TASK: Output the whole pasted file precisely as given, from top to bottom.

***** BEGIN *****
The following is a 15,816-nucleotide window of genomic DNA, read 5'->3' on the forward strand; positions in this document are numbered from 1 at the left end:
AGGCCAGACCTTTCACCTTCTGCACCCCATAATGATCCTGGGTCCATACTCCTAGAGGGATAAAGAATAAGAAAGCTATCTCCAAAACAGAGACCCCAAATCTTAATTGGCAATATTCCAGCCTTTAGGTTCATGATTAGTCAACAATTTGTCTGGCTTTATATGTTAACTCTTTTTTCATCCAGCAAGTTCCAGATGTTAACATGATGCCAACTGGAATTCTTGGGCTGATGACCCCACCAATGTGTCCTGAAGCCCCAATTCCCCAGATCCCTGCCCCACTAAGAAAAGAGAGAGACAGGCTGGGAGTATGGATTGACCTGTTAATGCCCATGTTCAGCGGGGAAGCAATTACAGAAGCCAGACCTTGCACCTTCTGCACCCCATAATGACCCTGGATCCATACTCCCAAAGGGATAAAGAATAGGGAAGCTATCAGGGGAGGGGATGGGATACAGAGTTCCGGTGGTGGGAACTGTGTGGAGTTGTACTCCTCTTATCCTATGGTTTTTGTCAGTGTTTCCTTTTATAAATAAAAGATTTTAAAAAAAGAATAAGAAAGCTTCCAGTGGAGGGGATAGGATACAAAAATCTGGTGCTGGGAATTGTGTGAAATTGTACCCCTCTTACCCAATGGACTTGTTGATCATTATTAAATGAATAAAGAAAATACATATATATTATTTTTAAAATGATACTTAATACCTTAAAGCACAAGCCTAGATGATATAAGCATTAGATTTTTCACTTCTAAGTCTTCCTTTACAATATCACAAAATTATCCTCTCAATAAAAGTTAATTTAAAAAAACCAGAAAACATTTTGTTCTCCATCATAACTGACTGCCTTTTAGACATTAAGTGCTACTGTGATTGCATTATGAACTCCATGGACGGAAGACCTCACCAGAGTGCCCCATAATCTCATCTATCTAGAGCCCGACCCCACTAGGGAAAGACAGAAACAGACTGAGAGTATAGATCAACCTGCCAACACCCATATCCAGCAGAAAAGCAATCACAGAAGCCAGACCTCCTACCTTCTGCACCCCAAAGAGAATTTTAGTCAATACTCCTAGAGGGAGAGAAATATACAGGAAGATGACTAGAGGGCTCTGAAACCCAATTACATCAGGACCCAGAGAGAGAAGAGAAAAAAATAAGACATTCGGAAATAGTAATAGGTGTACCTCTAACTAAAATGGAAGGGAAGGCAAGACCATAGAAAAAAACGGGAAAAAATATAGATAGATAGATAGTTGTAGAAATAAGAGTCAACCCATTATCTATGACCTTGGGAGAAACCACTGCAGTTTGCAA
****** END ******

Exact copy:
The following is a 15,816-nucleotide window of genomic DNA, read 5'->3' on the forward strand; positions in this document are numbered from 1 at the left end:
AGGCCAGACCTTTCACCTTCTGCACCCCATAATGATCCTGGGTCCATACTCCTAGAGGGATAAAGAATAAGAAAGCTATCTCCAAAACAGAGACCCCAAATCTTAATTGGCAATATTCCAGCCTTTAGGTTCATGATTAGTCAACAATTTGTCTGGCTTTATATGTTAACTCTTTTTTCATCCAGCAAGTTCCAGATGTTAACATGATGCCAACTGGAATTCTTGGGCTGATGACCCCACCAATGTGTCCTGAAGCCCCAATTCCCCAGATCCCTGCCCCACTAAGAAAAGAGAGAGACAGGCTGGGAGTATGGATTGACCTGTTAATGCCCATGTTCAGCGGGGAAGCAATTACAGAAGCCAGACCTTGCACCTTCTGCACCCCATAATGACCCTGGATCCATACTCCCAAAGGGATAAAGAATAGGGAAGCTATCAGGGGAGGGGATGGGATACAGAGTTCCGGTGGTGGGAACTGTGTGGAGTTGTACTCCTCTTATCCTATGGTTTTTGTCAGTGTTTCCTTTTATAAATAAAAGATTTTAAAAAAAGAATAAGAAAGCTTCCAGTGGAGGGGATAGGATACAAAAATCTGGTGCTGGGAATTGTGTGAAATTGTACCCCTCTTACCCAATGGACTTGTTGATCATTATTAAATGAATAAAGAAAATACATATATATTATTTTTAAAATGATACTTAATACCTTAAAGCACAAGCCTAGATGATATAAGCATTAGATTTTTCACTTCTAAGTCTTCCTTTACAATATCACAAAATTATCCTCTCAATAAAAGTTAATTTAAAAAAACCAGAAAACATTTTGTTCTCCATCATAACTGACTGCCTTTTAGACATTAAGTGCTACTGTGATTGCATTATGAACTCCATGGACGGAAGACCTCACCAGAGTGCCCCATAATCTCATCTATCTAGAGCCCGACCCCACTAGGGAAAGACAGAAACAGACTGAGAGTATAGATCAACCTGCCAACACCCATATCCAGCAGAAAAGCAATCACAGAAGCCAGACCTCCTACCTTCTGCACCCCAAAGAGAATTTTAGTCAATACTCCTAGAGGGAGAGAAATATACAGGAAGATGACTAGAGGGCTCTGAAACCCAATTACATCAGGACCCAGAGAGAGAAGAGAAAAAAATAAGACATTCGGAAATAGTAATAGGTGTACCTCTAACTAAAATGGAAGGGAAGGCAAGACCATAGAAAAAAACGGGAAAAAATATAGATAGATAGATAGTTGTAGAAATAAGAGTCAACCCATTATCTATGACCTTGGGAGAAACCACTGCAGTTTGCAA